Re: Ancient history [Re: ipv4 and ipv6 Coexistence.]

Phillip Hallam-Baker <> Thu, 27 February 2020 23:56 UTC

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From: Phillip Hallam-Baker <>
Date: Thu, 27 Feb 2020 18:56:40 -0500
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Subject: Re: Ancient history [Re: ipv4 and ipv6 Coexistence.]
To: "Joel M. Halpern" <>
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On Thu, Feb 27, 2020 at 8:44 AM Joel M. Halpern <> wrote:

> While technically commercial use of the Internet for non-governmental
> purposes was not supported in the 1980s, in practice it occurred.  From
> the mid-80s, I worked for a company that got Internet access through
> MRNet, used that for commercial interaction with the government, and
> also used it for other commercial and non-commercial purposes.
> I think for the purposes of Stewart's original comment, the difference
> someone drew between soft and hard control is important.  The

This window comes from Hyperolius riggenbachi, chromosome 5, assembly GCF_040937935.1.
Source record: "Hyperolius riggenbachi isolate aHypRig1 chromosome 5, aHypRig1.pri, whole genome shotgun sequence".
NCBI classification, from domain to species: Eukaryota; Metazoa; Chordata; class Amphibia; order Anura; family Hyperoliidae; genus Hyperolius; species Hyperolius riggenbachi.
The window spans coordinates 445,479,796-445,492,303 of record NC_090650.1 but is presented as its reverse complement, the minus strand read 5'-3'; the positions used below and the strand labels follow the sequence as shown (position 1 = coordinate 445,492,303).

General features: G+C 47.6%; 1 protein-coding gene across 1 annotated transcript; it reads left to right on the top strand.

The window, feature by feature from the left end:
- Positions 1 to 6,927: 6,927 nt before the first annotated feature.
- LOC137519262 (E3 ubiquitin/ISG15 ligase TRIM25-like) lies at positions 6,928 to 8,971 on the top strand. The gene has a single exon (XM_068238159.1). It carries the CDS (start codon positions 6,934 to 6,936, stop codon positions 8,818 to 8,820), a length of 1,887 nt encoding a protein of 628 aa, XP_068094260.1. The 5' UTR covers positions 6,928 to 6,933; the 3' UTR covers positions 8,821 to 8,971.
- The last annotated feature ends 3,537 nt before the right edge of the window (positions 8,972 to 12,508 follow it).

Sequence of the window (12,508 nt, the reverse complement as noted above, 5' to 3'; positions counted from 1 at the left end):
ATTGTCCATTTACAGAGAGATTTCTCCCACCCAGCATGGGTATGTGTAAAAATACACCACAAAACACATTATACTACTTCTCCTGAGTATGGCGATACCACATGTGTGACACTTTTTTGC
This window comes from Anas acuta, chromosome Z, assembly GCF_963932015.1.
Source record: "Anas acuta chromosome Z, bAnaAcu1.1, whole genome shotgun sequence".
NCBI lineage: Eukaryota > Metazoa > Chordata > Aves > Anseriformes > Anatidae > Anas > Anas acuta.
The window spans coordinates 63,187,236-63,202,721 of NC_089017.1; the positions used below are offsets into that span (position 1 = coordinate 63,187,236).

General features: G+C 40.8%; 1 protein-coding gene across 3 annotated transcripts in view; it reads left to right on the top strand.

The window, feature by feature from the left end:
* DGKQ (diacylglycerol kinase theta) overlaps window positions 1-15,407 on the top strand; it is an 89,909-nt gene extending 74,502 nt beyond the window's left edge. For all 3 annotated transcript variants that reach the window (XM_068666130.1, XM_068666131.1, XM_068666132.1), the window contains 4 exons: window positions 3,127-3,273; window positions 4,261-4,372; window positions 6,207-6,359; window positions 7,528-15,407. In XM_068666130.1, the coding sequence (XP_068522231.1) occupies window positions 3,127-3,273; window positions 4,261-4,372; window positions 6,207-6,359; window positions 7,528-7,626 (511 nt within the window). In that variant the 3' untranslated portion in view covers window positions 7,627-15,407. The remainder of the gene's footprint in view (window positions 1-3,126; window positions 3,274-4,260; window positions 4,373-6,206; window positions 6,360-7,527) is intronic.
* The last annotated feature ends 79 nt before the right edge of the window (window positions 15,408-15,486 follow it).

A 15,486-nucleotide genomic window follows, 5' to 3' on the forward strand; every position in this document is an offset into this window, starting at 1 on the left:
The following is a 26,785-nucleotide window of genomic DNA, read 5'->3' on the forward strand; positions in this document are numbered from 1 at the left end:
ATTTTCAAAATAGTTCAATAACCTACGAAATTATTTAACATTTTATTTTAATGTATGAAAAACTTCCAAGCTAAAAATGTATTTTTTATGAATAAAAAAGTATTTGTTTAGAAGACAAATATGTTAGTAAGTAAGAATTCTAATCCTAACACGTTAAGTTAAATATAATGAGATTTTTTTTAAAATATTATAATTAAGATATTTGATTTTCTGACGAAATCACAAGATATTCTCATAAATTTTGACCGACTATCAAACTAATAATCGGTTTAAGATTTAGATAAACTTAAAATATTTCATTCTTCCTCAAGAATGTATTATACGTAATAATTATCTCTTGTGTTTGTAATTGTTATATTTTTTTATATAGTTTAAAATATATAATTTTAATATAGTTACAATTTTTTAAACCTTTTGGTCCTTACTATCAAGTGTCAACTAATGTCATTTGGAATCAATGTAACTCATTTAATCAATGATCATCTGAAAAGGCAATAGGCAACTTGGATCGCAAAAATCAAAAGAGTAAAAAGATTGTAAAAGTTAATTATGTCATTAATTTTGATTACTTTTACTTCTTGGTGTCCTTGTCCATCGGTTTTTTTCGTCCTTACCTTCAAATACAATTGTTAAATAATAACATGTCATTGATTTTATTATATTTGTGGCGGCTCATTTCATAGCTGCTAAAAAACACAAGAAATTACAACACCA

> government9s) clearly had soft control over the Internet for much of
> that time.  (It would be pretty foolish for me to argue with Mike over
> that.)  At the same time, the ISO OSI example was a case where the
> government (and then other groups) tried to exercise harder control. And
> it failed.  Which aligns well with how hard it has been to get folks to
> adopt IPv6, and yet we are making progress.
> Yours,
> Joel

If you work on communications technologies, you are going to receive the
attention of people who make it their business to observe communications.
That is simply a fact of life.

But what folk don't seem to appreciate is that it is people rather than
institutions that do things. Institutions don't have agendas, the people
working for them do. And so it is usually a mistake to attribute intent to
the alphabet soup of three letter agencies. One hand rarely knows what the
other is doing.

Times change and so do agendas. The concerns of the cold war are not the
concerns of today. Sometimes parts of the TLA agenda coincides with our
agenda and sometimes parts are opposed and most often both are the case at
the same time.

I have been pushing the use of Threshold cryptography for several years
now. Some parts of the federal govt. oppose it because the last thing they
want is better end-to-end crypto and some parts are pushing for adoption
because it is the tool we need to address insider threat.